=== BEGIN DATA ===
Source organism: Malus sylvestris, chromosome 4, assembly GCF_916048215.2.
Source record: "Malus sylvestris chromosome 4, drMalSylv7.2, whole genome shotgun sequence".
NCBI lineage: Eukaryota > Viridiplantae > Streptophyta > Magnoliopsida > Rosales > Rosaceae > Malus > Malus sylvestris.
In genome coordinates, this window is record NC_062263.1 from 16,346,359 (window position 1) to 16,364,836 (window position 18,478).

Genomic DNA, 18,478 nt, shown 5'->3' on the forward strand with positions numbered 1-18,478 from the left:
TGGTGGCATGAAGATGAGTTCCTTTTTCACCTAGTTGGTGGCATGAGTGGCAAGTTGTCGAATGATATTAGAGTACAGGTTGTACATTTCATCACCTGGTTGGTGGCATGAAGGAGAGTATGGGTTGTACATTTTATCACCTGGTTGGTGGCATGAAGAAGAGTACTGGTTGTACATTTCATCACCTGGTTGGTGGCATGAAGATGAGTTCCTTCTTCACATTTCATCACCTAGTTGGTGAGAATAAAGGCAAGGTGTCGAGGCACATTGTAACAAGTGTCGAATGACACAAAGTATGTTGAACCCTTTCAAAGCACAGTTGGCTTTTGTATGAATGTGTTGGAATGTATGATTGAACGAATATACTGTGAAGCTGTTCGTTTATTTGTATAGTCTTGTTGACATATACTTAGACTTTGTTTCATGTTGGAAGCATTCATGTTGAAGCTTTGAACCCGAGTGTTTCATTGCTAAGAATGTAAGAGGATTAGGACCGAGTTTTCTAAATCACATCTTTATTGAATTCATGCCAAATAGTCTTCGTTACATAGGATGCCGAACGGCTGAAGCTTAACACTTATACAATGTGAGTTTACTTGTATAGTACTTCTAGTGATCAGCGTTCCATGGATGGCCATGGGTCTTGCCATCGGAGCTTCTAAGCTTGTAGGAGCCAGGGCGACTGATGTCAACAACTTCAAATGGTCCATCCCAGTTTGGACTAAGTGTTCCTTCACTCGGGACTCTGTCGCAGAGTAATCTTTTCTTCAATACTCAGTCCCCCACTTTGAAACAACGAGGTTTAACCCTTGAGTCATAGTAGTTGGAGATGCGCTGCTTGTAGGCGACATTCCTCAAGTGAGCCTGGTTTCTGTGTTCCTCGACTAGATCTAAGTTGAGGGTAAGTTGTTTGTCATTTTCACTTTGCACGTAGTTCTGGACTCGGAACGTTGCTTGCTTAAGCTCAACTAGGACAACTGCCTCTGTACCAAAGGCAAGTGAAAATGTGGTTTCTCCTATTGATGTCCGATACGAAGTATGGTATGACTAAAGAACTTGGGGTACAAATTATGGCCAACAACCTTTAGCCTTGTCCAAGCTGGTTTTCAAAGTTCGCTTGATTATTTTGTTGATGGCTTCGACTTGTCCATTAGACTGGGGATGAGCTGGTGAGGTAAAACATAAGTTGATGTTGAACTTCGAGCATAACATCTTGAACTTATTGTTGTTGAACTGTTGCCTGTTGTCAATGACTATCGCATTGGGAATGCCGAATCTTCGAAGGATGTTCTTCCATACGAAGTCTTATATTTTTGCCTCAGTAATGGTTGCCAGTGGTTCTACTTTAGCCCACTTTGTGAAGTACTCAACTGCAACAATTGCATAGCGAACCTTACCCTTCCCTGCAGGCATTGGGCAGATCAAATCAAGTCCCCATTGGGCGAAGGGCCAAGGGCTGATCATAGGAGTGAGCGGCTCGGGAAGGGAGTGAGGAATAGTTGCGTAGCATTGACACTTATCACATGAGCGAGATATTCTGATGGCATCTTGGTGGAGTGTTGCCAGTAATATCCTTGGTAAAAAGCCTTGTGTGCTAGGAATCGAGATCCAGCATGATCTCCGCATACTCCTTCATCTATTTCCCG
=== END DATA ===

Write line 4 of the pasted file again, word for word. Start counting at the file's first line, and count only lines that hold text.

In genome coordinates, this window is record NC_062263.1 from 16,346,359 (window position 1) to 16,364,836 (window position 18,478).